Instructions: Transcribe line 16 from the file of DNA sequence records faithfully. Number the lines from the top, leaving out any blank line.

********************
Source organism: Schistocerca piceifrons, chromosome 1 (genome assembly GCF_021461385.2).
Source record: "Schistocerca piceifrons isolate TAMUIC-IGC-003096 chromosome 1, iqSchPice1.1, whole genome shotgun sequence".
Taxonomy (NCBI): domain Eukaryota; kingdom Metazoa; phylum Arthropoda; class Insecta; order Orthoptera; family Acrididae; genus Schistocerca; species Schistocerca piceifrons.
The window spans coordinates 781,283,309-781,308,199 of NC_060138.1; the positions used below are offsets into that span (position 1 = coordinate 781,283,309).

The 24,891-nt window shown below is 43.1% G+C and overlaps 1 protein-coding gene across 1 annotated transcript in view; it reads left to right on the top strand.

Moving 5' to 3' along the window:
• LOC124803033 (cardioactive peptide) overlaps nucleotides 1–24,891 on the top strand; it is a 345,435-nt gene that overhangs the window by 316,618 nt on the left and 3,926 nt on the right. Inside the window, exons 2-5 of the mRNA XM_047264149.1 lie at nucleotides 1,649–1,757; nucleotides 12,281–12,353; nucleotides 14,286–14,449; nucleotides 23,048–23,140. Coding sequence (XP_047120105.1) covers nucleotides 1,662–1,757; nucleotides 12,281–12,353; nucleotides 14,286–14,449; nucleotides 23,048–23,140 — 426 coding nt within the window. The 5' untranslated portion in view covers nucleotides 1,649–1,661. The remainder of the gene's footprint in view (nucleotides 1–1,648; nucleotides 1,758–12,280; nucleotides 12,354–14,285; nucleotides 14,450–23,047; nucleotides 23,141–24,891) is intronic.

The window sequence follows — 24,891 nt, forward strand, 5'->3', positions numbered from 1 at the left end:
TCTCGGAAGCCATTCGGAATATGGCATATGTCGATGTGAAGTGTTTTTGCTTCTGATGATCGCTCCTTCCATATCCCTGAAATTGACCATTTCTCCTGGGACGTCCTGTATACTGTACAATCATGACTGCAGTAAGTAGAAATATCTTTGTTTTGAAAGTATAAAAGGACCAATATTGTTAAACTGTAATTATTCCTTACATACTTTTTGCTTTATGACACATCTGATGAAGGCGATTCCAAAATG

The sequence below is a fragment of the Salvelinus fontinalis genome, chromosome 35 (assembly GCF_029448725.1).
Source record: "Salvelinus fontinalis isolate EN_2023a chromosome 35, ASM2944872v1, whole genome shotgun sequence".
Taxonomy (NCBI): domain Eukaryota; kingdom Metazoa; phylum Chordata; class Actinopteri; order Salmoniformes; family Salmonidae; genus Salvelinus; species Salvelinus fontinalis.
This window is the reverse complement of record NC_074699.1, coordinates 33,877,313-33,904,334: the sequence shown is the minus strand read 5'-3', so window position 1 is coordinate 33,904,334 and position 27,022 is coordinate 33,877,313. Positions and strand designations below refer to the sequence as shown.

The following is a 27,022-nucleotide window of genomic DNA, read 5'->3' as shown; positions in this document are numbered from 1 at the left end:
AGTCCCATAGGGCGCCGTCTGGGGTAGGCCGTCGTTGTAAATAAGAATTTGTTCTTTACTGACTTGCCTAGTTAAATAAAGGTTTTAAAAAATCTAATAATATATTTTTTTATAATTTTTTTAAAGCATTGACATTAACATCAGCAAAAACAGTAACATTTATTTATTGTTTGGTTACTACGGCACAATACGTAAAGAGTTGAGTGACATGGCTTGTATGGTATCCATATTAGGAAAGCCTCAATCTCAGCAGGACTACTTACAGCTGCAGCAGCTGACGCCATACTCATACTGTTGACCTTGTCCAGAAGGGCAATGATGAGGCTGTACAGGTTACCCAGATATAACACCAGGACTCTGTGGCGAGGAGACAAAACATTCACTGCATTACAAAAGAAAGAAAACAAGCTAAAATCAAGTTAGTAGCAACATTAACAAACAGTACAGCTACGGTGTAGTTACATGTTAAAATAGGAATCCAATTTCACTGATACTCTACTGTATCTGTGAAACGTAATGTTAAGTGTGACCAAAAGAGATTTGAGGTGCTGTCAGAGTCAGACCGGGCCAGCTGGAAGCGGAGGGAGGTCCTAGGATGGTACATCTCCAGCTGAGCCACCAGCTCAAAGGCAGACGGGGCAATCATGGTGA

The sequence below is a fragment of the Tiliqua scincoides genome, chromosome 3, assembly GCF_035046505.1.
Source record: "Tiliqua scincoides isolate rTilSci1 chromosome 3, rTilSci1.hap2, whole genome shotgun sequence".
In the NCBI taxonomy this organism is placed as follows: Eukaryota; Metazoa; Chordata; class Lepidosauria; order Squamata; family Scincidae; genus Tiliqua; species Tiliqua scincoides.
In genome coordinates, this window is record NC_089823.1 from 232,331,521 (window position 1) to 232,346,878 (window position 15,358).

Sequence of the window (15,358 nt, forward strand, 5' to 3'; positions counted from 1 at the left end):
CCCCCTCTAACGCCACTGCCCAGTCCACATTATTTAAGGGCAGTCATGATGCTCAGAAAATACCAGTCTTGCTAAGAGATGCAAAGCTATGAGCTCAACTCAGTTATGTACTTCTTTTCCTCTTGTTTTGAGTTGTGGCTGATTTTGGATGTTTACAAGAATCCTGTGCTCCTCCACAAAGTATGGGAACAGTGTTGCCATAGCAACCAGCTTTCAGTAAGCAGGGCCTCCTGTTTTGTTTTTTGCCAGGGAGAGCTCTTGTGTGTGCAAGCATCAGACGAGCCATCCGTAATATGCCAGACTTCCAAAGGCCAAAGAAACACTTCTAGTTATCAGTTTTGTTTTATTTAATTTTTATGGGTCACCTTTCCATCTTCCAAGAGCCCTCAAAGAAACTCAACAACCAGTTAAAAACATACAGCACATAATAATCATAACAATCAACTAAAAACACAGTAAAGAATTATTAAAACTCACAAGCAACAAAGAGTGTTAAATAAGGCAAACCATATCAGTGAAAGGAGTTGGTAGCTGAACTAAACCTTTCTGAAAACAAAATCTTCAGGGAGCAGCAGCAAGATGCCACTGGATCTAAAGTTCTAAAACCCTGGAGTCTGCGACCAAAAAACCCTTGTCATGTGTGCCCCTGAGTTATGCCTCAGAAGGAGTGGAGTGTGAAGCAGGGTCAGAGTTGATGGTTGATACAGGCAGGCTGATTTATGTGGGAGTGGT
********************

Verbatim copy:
The sequence below is a fragment of the Tiliqua scincoides genome, chromosome 3, assembly GCF_035046505.1.